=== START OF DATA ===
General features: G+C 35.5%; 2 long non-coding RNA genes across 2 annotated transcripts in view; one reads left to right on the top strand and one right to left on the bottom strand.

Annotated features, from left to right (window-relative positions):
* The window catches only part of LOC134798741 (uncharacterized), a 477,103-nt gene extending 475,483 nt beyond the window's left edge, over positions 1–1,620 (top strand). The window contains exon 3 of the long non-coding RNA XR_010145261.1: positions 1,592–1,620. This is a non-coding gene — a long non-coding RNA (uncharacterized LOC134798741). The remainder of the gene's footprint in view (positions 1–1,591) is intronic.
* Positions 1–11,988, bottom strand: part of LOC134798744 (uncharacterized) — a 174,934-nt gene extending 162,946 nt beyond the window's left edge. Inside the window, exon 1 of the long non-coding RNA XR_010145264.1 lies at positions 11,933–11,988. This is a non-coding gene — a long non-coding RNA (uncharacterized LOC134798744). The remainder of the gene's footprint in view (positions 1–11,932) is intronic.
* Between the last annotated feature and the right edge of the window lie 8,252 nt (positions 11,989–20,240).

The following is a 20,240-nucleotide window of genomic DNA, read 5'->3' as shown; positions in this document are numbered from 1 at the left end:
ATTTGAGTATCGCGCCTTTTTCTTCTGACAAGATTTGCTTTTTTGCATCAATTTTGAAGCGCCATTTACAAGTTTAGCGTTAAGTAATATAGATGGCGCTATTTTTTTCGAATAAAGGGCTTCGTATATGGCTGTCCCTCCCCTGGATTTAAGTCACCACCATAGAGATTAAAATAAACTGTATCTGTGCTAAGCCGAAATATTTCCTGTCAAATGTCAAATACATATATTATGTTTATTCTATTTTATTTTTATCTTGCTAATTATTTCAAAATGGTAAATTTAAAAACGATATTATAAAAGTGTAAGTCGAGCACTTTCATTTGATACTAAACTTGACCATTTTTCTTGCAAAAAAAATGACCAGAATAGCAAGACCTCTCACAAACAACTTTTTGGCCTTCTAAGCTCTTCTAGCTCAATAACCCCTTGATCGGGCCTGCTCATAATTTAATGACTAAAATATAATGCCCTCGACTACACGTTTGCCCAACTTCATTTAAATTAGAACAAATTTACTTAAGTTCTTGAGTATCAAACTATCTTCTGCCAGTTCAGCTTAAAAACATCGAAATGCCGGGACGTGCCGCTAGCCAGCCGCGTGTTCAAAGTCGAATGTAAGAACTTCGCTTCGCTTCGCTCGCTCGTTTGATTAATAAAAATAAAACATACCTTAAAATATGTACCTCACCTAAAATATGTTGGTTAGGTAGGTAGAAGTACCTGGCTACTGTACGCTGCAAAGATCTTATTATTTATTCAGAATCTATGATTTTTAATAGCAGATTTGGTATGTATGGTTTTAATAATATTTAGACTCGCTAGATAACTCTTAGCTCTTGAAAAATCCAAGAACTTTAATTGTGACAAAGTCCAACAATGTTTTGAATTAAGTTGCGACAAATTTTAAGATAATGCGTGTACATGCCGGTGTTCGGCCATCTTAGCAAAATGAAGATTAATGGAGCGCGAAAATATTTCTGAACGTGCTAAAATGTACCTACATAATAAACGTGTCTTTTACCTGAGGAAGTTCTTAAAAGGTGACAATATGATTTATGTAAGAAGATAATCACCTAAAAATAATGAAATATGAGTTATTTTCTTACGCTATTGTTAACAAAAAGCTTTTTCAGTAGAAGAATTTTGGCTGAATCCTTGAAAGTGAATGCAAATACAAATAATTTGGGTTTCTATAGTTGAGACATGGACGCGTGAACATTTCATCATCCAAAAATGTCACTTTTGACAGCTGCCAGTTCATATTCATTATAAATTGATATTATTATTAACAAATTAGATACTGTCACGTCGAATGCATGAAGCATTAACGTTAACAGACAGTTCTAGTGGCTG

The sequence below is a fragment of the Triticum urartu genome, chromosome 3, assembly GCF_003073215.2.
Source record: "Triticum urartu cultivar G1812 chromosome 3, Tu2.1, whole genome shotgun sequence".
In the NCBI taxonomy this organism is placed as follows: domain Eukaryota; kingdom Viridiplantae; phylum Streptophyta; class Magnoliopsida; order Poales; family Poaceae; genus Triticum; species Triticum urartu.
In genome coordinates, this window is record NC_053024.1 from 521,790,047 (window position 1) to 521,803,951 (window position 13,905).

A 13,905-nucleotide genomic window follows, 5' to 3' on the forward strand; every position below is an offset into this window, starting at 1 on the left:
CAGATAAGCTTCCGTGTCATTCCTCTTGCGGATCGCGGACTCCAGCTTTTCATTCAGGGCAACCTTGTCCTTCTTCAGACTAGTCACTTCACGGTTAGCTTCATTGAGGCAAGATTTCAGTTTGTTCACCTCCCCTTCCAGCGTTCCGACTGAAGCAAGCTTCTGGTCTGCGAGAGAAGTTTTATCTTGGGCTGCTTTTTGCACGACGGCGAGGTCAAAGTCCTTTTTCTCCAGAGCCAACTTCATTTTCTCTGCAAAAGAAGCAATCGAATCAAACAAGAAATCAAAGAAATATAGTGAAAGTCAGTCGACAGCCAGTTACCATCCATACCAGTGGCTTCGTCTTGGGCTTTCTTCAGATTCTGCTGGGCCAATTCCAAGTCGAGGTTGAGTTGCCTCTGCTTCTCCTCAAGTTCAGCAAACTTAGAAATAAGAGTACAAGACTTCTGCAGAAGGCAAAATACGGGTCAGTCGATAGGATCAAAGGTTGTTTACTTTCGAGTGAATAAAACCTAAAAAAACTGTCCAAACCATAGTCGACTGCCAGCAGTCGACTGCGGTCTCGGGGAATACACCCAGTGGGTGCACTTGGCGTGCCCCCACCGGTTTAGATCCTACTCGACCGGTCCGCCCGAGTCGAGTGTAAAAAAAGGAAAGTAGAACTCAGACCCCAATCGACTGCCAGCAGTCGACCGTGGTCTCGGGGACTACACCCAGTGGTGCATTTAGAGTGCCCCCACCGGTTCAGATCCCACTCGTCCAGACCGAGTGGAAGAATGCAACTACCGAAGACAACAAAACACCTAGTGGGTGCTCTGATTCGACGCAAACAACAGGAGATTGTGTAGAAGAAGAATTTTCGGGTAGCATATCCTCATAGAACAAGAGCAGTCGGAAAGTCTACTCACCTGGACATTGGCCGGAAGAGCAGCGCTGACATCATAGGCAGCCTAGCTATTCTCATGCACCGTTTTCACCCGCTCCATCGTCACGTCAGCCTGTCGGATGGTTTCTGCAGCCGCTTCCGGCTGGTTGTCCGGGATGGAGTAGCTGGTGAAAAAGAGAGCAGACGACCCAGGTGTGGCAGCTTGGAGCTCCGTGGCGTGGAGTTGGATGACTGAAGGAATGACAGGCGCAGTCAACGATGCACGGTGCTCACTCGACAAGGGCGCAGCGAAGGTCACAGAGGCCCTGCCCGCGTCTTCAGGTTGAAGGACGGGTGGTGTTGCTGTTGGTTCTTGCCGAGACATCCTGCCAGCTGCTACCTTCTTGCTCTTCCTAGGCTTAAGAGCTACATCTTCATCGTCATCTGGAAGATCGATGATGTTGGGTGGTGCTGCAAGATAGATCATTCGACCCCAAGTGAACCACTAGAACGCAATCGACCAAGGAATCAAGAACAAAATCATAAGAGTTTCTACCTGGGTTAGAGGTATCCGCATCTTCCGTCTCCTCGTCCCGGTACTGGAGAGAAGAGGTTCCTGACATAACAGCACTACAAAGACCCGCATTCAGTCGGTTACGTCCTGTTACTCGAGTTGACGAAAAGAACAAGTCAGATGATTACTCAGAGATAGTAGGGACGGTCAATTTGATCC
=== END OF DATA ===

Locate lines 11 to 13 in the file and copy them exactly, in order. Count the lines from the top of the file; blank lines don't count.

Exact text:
In genome coordinates, this window is record NC_053024.1 from 521,790,047 (window position 1) to 521,803,951 (window position 13,905).

A 13,905-nucleotide genomic window follows, 5' to 3' on the forward strand; every position below is an offset into this window, starting at 1 on the left:
CAGATAAGCTTCCGTGTCATTCCTCTTGCGGATCGCGGACTCCAGCTTTTCATTCAGGGCAACCTTGTCCTTCTTCAGACTAGTCACTTCACGGTTAGCTTCATTGAGGCAAGATTTCAGTTTGTTCACCTCCCCTTCCAGCGTTCCGACTGAAGCAAGCTTCTGGTCTGCGAGAGAAGTTTTATCTTGGGCTGCTTTTTGCACGACGGCGAGGTCAAAGTCCTTTTTCTCCAGAGCCAACTTCATTTTCTCTGCAAAAGAAGCAATCGAATCAAACAAGAAATCAAAGAAATATAGTGAAAGTCAGTCGACAGCCAGTTACCATCCATACCAGTGGCTTCGTCTTGGGCTTTCTTCAGATTCTGCTGGGCCAATTCCAAGTCGAGGTTGAGTTGCCTCTGCTTCTCCTCAAGTTCAGCAAACTTAGAAATAAGAGTACAAGACTTCTGCAGAAGGCAAAATACGGGTCAGTCGATAGGATCAAAGGTTGTTTACTTTCGAGTGAATAAAACCTAAAAAAACTGTCCAAACCATAGTCGACTGCCAGCAGTCGACTGCGGTCTCGGGGAATACACCCAGTGGGTGCACTTGGCGTGCCCCCACCGGTTTAGATCCTACTCGACCGGTCCGCCCGAGTCGAGTGTAAAAAAAGGAAAGTAGAACTCAGACCCCAATCGACTGCCAGCAGTCGACCGTGGTCTCGGGGACTACACCCAGTGGTGCATTTAGAGTGCCCCCACCGGTTCAGATCCCACTCGTCCAGACCGAGTGGAAGAATGCAACTACCGAAGACAACAAAACACCTAGTGGGTGCTCTGATTCGACGCAAACAACAGGAGATTGTGTAGAAGAAGAATTTTCGGGTAGCATATCCTCATAGAACAAGAGCAGTCGGAAAGTCTACTCACCTGGACATTGGCCGGAAGAGCAGCGCTGACATCATAGGCAGCCTAGCTATTCTCATGCACCGTTTTCACCCGCTCCATCGTCACGTCAGCCTGTCGGATGGTTTCTGCAGCCGCTTCCGGCTGGTTGTCCGGGATGGAGTAGCTGGTGAAAAAGAGAGCAGACGACCCAGGTGTGGCAGCTTGGAGCTCCGTGGCGTGGAGTTGGATGACTGAAGGAATGACAGGCGCAGTCAACGATGCACGGTGCTCACTCGACAAGGGCGCAGCGAAGGTCACAGAGGCCCTGCCCGCGTCTTCAGGTTGAAGGACGGGTGGTGTTGCTGTTGGTTCTTGCCGAGACATCCTGCCAGCTGCTACCTTCTTGCTCTTCCTAGGCTTAAGAGCTACATCTTCATCGTCATCTGGAAGATCGATGATGTTGGGTGGTGCTGCAAGATAGATCATTCGACCCCAAGTGAACCACTAGAACGCAATCGACCAAGGAATCAAGAACAAAATCATAAGAGTTTCTACCTGGGTTAGAGGTATCCGCATCTTCCGTCTCCTCGTCCCGGTACTGGAGAGAAGAGGTTCCTGACATAACAGCACTACAAAGACCCGCATTCAGTCGGTTACGTCCTGTTACTCGAGTTGACGAAAAGAACAAGTCAGATGATTACTCAGAGATAGTAGGGACGGTCAATTTGATCC